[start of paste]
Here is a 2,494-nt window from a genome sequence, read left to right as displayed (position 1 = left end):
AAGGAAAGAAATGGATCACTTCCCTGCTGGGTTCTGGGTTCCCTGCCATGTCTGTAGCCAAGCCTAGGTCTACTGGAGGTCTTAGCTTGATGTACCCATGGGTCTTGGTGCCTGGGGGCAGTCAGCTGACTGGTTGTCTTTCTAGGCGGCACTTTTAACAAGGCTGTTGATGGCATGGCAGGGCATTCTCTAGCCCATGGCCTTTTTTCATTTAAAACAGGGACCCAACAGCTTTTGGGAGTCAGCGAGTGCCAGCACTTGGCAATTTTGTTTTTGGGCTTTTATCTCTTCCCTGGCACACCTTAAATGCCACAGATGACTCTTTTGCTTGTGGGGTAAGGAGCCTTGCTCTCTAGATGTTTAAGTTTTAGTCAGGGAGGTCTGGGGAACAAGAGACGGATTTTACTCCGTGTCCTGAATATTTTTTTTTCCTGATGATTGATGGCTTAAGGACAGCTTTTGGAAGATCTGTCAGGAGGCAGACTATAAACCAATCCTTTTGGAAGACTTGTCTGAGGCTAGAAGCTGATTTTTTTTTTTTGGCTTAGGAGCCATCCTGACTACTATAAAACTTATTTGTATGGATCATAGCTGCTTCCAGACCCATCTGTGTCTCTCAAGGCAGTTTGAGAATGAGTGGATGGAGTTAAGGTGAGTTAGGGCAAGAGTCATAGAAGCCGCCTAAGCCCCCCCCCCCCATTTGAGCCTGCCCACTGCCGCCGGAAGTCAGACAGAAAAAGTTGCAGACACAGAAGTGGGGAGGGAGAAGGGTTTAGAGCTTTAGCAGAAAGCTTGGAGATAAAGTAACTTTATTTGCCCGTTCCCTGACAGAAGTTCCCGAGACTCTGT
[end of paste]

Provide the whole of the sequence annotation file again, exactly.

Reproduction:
Here is a 2,494-nt window from a genome sequence, read left to right as displayed (position 1 = left end):
AAGGAAAGAAATGGATCACTTCCCTGCTGGGTTCTGGGTTCCCTGCCATGTCTGTAGCCAAGCCTAGGTCTACTGGAGGTCTTAGCTTGATGTACCCATGGGTCTTGGTGCCTGGGGGCAGTCAGCTGACTGGTTGTCTTTCTAGGCGGCACTTTTAACAAGGCTGTTGATGGCATGGCAGGGCATTCTCTAGCCCATGGCCTTTTTTCATTTAAAACAGGGACCCAACAGCTTTTGGGAGTCAGCGAGTGCCAGCACTTGGCAATTTTGTTTTTGGGCTTTTATCTCTTCCCTGGCACACCTTAAATGCCACAGATGACTCTTTTGCTTGTGGGGTAAGGAGCCTTGCTCTCTAGATGTTTAAGTTTTAGTCAGGGAGGTCTGGGGAACAAGAGACGGATTTTACTCCGTGTCCTGAATATTTTTTTTTCCTGATGATTGATGGCTTAAGGACAGCTTTTGGAAGATCTGTCAGGAGGCAGACTATAAACCAATCCTTTTGGAAGACTTGTCTGAGGCTAGAAGCTGATTTTTTTTTTTTGGCTTAGGAGCCATCCTGACTACTATAAAACTTATTTGTATGGATCATAGCTGCTTCCAGACCCATCTGTGTCTCTCAAGGCAGTTTGAGAATGAGTGGATGGAGTTAAGGTGAGTTAGGGCAAGAGTCATAGAAGCCGCCTAAGCCCCCCCCCCCCATTTGAGCCTGCCCACTGCCGCCGGAAGTCAGACAGAAAAAGTTGCAGACACAGAAGTGGGGAGGGAGAAGGGTTTAGAGCTTTAGCAGAAAGCTTGGAGATAAAGTAACTTTATTTGCCCGTTCCCTGACAGAAGTTCCCGAGACTCTGT